Obese children who get kidney transplants tend to be younger, shorter and on dialysis longer than their leaner peers, according to a study in the February issue of the journal Pediatrics.
A review of 6,658 children age 2-17 receiving transplants in the United States, Mexico and Canada between 1987 and 2002 showed that obese children age 6-12 had a five-year mortality rate more than double that of non-obese children the same age: 12.1 percent compared to 5.4 percent respectively.
Across the entire age spectrum studied, obese children who received a transplant were more likely to die of cardiopulmonary disease – the leading cause of death in adult kidney transplant patients – than non-obese children. "Pediatricians should educate families on the potential risks of excessive weight gain during dialysis and post-kidney transplant," the authors write, noting that obesity is an increasing problem in patients of all ages with end-stage renal disease and one that has received little attention in children.
Toni Baker | EurekAlert!
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The miniaturization of the current technology of storage media is hindered by fundamental limits of quantum mechanics. A new approach consists in using so-called spin-crossover molecules as the smallest possible storage unit. Similar to normal hard drives, these special molecules can save information via their magnetic state. A research team from Kiel University has now managed to successfully place a new class of spin-crossover molecules onto a surface and to improve the molecule’s storage capacity. The storage density of conventional hard drives could therefore theoretically be increased by more than one hundred fold. The study has been published in the scientific journal Nano Letters.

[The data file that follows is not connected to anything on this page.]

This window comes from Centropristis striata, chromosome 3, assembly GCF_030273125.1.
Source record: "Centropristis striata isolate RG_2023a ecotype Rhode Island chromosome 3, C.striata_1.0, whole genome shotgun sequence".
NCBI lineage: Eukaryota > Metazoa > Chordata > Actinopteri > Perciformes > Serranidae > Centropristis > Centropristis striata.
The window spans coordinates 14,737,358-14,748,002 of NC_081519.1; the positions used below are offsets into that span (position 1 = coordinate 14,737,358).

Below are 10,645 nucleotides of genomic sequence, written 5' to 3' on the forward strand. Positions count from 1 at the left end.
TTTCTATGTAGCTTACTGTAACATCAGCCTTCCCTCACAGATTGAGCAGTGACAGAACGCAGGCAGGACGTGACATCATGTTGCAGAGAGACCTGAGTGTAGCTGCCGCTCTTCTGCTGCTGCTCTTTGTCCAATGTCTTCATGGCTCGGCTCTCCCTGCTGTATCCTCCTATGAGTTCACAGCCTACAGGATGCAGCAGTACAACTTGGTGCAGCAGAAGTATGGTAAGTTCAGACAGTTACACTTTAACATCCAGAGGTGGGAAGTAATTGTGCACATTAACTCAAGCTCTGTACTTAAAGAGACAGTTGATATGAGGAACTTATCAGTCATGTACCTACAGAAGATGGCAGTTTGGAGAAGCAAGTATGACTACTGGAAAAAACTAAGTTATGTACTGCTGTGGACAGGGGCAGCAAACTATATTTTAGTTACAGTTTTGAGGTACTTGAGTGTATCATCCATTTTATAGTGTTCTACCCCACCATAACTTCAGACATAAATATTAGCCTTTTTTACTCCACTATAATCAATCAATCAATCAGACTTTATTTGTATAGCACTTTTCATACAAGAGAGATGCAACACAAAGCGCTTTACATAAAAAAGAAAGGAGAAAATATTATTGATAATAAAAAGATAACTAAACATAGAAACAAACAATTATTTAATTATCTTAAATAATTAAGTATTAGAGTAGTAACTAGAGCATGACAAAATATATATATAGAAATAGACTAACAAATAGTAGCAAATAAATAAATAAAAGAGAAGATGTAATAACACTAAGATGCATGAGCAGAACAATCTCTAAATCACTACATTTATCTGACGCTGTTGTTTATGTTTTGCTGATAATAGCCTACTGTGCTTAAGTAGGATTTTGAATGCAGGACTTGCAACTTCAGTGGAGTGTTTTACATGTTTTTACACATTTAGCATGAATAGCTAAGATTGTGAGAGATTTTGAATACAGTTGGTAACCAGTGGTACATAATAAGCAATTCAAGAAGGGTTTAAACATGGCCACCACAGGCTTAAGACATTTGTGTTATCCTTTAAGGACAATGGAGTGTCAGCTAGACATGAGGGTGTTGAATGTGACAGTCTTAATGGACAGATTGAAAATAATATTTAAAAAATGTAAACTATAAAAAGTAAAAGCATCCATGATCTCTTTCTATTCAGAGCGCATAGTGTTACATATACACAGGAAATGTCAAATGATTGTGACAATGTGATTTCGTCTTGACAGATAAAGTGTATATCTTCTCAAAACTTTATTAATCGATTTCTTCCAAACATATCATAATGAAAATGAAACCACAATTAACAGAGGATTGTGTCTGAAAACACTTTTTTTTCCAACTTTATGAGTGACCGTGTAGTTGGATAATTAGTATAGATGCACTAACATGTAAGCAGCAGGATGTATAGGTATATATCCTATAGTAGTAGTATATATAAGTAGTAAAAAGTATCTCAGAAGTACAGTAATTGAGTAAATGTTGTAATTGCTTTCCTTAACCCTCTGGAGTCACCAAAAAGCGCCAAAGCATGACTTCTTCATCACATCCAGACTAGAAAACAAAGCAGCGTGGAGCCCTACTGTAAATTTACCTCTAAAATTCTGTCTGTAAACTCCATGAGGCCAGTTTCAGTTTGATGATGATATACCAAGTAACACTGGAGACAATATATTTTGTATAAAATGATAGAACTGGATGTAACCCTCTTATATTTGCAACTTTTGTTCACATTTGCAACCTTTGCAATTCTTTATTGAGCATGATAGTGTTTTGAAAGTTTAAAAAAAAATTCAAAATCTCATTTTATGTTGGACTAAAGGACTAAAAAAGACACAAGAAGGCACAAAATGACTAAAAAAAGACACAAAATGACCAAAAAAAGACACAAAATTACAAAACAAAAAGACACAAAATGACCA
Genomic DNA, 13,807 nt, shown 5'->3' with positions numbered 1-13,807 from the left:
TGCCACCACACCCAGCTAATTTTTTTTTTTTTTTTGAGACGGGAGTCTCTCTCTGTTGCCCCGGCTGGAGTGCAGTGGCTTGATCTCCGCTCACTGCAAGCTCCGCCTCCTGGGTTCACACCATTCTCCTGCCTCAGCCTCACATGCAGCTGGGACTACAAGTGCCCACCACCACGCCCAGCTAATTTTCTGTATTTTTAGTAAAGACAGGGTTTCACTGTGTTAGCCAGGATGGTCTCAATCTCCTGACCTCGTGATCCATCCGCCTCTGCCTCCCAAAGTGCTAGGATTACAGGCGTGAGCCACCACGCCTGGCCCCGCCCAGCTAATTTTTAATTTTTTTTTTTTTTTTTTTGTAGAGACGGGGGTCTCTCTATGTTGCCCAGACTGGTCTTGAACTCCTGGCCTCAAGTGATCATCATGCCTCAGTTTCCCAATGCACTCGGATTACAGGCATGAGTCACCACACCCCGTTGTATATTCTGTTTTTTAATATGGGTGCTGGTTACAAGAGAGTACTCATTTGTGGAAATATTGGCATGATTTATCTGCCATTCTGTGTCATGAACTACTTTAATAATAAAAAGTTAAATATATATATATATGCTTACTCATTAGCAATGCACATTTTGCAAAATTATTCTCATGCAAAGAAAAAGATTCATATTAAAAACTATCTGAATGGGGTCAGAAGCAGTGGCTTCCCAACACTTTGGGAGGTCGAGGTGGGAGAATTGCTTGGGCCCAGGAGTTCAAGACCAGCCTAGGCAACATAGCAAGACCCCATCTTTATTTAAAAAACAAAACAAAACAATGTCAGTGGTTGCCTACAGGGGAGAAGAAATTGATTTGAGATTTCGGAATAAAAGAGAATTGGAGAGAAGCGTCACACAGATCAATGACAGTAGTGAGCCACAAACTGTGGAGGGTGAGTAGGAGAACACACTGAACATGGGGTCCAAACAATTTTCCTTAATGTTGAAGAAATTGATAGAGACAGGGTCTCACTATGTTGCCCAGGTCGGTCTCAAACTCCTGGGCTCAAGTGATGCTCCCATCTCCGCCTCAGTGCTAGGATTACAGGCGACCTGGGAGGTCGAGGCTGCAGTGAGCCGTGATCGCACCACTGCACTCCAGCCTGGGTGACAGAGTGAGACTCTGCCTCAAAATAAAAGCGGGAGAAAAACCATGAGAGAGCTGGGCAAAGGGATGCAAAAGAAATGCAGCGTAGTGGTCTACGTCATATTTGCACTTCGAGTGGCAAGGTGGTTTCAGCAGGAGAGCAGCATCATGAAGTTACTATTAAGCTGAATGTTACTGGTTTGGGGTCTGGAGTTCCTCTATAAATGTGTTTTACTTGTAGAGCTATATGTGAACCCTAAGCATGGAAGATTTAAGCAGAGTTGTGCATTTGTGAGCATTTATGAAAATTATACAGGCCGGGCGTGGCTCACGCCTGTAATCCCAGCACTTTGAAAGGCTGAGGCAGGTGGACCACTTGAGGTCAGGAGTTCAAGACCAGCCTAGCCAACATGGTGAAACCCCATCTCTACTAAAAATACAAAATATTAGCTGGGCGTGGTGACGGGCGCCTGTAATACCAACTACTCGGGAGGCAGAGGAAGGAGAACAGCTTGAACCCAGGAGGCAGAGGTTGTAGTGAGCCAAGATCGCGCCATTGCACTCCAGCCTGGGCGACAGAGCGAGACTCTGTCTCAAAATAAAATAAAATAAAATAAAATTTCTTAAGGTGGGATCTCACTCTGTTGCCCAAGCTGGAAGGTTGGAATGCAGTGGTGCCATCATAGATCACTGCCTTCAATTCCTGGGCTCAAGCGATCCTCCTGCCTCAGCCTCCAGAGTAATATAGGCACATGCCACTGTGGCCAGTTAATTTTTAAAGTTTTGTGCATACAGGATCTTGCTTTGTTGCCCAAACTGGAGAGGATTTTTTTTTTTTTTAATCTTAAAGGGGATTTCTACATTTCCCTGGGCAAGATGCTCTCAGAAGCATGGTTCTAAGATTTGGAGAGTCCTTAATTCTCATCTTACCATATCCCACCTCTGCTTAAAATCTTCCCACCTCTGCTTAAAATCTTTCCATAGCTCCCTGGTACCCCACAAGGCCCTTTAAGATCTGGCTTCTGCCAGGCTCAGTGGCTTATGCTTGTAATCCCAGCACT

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Scientists at the Institute of Science and Technology Austria (IST Austria) have managed to control the behavior of individual bacteria by connecting them to a...
Physicists in the Laboratory for Attosecond Physics (run jointly by LMU Munich and the Max Planck Institute for Quantum Optics) have developed an attosecond electron microscope that allows them to visualize the dispersion of light in time and space, and observe the motions of electrons in atoms.
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Transistors based on carbon nanostructures: what sounds like a futuristic dream could be reality in just a few years' time. An international research team working with Empa has now succeeded in producing nanotransistors from graphene ribbons that are only a few atoms wide, as reported in the current issue of the trade journal "Nature Communications."
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08.12.2017 | Information Technology